The orphanage was built within the grounds of Cotton’s Glebe House that still stands there today. Initially the two-story slated building was sufficiently substantial to accommodate up to forty inmates and staff. Most of the building remained standing up until recent times. Those cared for within these walls were babies, infants and children up to the age of fourteen years. These children were held by law under an Indenture of Apprenticeshipandorphaned either by virtue of the fact that both their parents were dead but more usually by virtue of their being born out of wedlock. All were instructed in the Protestant faith irrespective of their religion on entering this institution. This salvage from Popery was a very strong motivating factor in Cotton’s establishing his institution in the first place.

The Caragh Orphanage and its proprietor were never far from controversy or out of the news for very long. From reading the voluminous newspaper reports of the time the Rev. Cotton comes across as a cantankerous and litigious individual who easily made enemies.

The first time the Caragh Orphanage made it into the newspapers in an adverse fashion was in 1874 in what was then referred to as The Bennett Case. When Catherine Bennett’s husband died in 1873 she was left destitute with four children the three eldest of which she sought to place in the Caragh Orphanage. Eventually Cotton agreed to this and had Catherine Bennett sign an indenture of apprenticeship giving him charge of the children and allowing them to be raised in the Protestant faith.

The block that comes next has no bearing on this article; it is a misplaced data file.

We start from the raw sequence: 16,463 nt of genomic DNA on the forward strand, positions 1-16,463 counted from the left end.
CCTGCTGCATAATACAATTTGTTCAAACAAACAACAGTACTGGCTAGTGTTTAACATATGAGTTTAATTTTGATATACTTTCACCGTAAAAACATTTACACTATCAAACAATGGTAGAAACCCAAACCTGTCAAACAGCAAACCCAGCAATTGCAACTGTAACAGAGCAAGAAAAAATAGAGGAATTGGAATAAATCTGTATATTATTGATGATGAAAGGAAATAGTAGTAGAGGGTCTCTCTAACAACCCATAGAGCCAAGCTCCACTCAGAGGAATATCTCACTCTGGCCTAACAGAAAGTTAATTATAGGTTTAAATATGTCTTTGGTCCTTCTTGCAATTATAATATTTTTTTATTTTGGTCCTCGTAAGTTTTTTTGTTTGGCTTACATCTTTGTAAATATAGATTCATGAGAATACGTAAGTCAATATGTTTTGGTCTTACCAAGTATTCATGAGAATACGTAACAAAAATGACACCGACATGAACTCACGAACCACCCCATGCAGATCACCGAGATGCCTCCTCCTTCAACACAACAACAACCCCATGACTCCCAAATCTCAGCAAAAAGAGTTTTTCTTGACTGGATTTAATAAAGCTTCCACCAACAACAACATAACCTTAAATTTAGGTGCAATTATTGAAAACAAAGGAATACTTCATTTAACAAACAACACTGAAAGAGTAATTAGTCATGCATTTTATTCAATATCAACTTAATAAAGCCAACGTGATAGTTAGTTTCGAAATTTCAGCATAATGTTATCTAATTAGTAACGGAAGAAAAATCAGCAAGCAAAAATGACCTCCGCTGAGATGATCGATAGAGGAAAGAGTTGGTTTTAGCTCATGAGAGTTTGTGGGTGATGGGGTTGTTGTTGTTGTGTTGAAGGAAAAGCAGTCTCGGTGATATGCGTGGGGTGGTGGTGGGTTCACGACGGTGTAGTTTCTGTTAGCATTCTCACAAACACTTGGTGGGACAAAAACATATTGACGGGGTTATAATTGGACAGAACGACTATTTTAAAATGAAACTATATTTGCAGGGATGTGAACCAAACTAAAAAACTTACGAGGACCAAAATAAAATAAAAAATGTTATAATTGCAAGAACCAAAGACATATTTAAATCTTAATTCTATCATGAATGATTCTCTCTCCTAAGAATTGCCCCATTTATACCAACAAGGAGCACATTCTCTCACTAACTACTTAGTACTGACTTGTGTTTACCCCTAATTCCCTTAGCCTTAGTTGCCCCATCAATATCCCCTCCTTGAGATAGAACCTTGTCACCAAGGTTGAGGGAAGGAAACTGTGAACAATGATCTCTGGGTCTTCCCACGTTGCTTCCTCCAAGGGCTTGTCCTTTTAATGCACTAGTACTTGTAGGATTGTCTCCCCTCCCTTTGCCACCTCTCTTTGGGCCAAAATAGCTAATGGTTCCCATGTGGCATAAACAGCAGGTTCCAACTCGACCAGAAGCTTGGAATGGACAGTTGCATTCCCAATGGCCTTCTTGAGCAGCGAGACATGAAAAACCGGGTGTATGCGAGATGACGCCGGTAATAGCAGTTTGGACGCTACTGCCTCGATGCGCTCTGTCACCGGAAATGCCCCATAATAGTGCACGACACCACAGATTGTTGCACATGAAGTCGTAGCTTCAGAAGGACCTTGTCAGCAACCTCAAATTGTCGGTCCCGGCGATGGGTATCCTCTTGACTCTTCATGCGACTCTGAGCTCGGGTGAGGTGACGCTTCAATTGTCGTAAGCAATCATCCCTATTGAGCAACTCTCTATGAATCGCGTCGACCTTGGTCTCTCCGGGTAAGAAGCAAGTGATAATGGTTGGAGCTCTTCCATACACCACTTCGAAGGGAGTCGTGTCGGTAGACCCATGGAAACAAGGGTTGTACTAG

Some time later Catherine Bennett appears to have had a change of heart and sought to take her children back. There followed an altercation in the Glebe House between Bennett, Rev Cotton and Eliza Cotton during which the Reverend claimed that Ms Bennett bit his hand twice while he attempted to forcibly eject her from his house. This kafuffle later led to a writ of habeas corpus being served against the Cottons which in turn produced a flurry of sworn statements of claims and counterclaims. Anyway, the net result was that on August 21st 1874 Mr Justice Fitzgerald ruled that the indenture of apprenticeship binding the children to the Rev Cotton’s care was not valid and that the children must be released.

But the case was damaging to the Cottons. In her affidavit sworn on August 6th 1874 Catherine Bennett states that:

In March last I visited the children and found them covered with vermin, and my boy, John, covered with sores. I want to take my children away because of the wretched way in which they are being kept and because I now want to bring them up Roman Catholics which was their father’s religion as it is my own.   

This was not strictly true. Their father was buried a Protestant and perhaps Catherine was a bit of a trouble maker. But the Rev Samuel Cotton could have saved himself an awful lot of trouble and very bad press had he simply allowed her take back her children without fuss. Then, as if to make a bad situation even worse Cotton, through the letters page of the Examiner, allows himself become embroiled in a very public, ill-tempered and pointless correspondence with a clergyman of opposite persuasion the Rev. Thomas O’Farrell Roman Catholic Administrator of the Diocese of Cloyne. Here the two men slog it out with Cotton as ever threatening to sue all round him and O’Farrell accusing Cotton of being a proselytizer and kidnapper. This open correspondence dragged on over two months and eleven acrimonious exchanges starting September 16th 1874. There were no winners of course but the Rev. Cotton, being the more vulnerable, had the most to lose.